Express & Star

Wolverhampton's Aaron Rai goes close to big win at Wentworth

Wolverhamption’s Aaron Rai came within a whisker of forcing a play-off in the BMW PGA Championship as his eagle putt on the last hole missed by a fraction.

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Rai was on 16-under par going into the final hole and his 40ft putt looked to be heading in which would have seen him leapfrog joint leaders Tyrell Hatton and Ryan Fox and into top spot. Had it fallen in, it would have piled pressure on New Zealander Fox to complete a birdie to level at the top of the leaderboard.

However, the ball agonisingly lipped out – lifting pressure off Fox who rolled in from six feet win the championship, and collect a cheque for almost £1.25million

Former Wolverhampton Grammar School pupil Rai, from Perton, tapped in for birdie, to finish tied for second alongside Hatton.

They both collected prize money of £629,000 for the efforts.

Fox’s win capped a brilliant comeback after rising star Ludvig Aberg was brought down to earth having started the day in the lead.

Fox began the final round three shots behind leader Aberg and looked out of contention after running up a triple-bogey seven on the third, but covered his last 13 holes in eight under par for a closing 67.

Jon Rahm, who had been runner-up on each of his two previous appearances at Wentworth, carded an erratic 68 to claim fourth on 16 under as seven members of Europe’s Ryder Cup side packed the top 10, with Rory McIlroy surging through the field with a 65.

Aberg, who had been seeking back-to-back victories in just his 10th event as a professional, held a two-shot lead after 54 holes but slumped to a closing 76 which included two double bogeys in the space of three holes.

“I don’t really know what to think at the moment to be honest,” Fox said.

“It’s not a tournament that has treated me very well in the past, although I’ve loved coming here. I don’t know what changed today but it’s pretty special to make a birdie on the last to win.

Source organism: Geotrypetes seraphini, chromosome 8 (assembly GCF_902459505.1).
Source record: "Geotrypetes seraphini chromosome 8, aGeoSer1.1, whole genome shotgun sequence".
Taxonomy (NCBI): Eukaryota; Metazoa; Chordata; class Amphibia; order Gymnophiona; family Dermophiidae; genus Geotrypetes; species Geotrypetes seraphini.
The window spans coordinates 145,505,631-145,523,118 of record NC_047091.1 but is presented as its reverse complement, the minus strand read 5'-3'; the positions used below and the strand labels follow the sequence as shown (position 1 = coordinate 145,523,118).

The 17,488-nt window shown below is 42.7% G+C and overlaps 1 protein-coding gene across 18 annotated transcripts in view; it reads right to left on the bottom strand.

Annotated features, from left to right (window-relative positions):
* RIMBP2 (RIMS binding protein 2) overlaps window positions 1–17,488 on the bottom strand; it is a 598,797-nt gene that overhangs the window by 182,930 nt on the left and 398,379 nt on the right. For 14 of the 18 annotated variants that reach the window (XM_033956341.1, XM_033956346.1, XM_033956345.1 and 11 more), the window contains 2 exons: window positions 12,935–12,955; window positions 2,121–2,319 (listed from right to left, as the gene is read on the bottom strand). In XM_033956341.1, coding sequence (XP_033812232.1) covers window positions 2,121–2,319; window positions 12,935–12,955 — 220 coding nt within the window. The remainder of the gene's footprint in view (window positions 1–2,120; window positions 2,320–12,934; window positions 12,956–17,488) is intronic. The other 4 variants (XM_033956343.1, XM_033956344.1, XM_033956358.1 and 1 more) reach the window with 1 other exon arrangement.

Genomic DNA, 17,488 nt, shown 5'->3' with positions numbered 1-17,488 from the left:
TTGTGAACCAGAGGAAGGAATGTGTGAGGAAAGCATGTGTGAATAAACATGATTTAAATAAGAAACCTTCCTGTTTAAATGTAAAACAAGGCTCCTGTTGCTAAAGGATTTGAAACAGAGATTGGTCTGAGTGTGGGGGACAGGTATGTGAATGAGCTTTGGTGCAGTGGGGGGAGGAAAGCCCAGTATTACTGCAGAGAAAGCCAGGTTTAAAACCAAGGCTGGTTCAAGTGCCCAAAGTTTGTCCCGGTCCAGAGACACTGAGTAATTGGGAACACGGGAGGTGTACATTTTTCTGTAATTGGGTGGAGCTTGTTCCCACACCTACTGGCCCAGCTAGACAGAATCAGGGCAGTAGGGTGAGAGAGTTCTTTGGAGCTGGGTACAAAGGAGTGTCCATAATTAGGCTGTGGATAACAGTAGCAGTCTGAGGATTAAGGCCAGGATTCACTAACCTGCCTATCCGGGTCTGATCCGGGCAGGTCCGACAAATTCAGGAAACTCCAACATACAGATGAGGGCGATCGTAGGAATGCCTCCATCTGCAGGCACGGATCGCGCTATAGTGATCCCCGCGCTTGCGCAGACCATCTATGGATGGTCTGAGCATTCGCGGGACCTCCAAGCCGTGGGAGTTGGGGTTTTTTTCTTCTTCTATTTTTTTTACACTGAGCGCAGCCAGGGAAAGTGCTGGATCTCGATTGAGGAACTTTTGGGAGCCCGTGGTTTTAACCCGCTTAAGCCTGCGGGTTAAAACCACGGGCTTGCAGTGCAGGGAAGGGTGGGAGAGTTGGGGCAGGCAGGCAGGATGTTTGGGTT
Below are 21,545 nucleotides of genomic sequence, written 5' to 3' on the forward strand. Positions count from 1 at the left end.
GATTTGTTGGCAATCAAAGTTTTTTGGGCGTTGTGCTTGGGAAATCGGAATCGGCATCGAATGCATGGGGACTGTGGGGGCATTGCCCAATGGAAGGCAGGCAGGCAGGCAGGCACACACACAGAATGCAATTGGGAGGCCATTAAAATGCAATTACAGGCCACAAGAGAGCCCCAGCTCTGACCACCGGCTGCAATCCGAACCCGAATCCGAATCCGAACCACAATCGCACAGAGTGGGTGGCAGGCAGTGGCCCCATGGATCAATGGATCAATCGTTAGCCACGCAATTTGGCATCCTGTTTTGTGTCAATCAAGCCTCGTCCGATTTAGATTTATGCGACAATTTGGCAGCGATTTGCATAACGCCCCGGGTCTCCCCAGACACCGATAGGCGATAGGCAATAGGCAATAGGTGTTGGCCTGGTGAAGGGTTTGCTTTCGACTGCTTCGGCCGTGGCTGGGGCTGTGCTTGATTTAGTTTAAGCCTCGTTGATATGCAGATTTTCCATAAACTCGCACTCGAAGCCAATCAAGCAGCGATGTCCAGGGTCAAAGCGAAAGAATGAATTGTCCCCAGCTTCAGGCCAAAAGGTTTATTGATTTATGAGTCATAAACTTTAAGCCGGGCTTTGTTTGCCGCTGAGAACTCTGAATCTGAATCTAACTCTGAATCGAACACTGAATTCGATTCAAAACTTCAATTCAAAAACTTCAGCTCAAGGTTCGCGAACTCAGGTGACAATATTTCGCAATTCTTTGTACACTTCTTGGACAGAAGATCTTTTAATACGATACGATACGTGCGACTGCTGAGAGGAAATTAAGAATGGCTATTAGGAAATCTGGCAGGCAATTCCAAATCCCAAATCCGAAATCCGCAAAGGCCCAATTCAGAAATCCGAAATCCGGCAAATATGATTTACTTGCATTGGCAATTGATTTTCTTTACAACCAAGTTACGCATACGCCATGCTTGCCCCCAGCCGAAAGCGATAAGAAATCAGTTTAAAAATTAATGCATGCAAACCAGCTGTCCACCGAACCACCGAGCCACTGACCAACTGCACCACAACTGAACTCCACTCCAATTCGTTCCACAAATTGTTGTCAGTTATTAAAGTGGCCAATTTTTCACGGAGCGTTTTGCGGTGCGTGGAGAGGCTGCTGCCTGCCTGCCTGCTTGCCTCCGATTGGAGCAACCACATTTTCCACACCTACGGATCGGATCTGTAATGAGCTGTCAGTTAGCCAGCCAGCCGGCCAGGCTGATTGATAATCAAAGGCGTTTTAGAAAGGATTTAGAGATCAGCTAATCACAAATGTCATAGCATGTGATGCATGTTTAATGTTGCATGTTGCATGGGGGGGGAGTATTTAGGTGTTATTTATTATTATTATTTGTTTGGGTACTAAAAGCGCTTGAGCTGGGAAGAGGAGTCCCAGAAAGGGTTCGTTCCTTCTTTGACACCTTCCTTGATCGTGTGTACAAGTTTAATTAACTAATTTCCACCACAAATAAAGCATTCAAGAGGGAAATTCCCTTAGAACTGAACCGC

“To have a back nine like that, especially after how I started the day, it’s amazing. I played great and pretty much didn’t miss a shot from the third hole onwards.”

Fox, who is the first New Zealander to win the title, added: “It’s such an iconic tournament. I know Michael Campbell won the World Match Play here and to add to that history with my family here to support me just made the week.

“We have been through a pretty tough year as a family. Lost my father-in-law in June after a really, really short battle with cancer and that kind of rocked the family.

“To have them here and have number two with us, little Margot who is four months old, is very, very special.”

Hatton, who won the title in 2020 when fans were absent due to Covid restrictions, said: “It’s definitely mixed emotions.

“This tournament means a lot to me. Would have been nice to win with fans, especially my dad being here, that would have been cool.

“Not sure I’ll even be disappointed with the tee shot on 15, it had started raining pretty heavy. It is what it is. Tried my best and it was a great week.”

Aberg, whose victory in the final qualifying event earned him a Ryder Cup wild card, admitted failing to close out victory would “sting for a long time”.

“This was the first time I was leading a tournament and I felt like I handled it quite well, to be honest,” the 23-year-old Swede said.

“It was quite difficult out there and I made a few stupid mistakes where I missed on the wrong side and was a little bit too cute with the chips.

“It cost me today and I’m trying to learn from it and I’m looking forward to the next time I’m in that same position.”

McIlroy was pleased to shoot 12 under par over the weekend after only making the cut with a birdie on the 18th on Friday evening, but disappointed not to birdie either the 17th or 18th to put more pressure on the leaders.

Defending champion Shane Lowry finished in a tie for 18th after running up a quadruple-bogey nine on the 17th in a closing 71.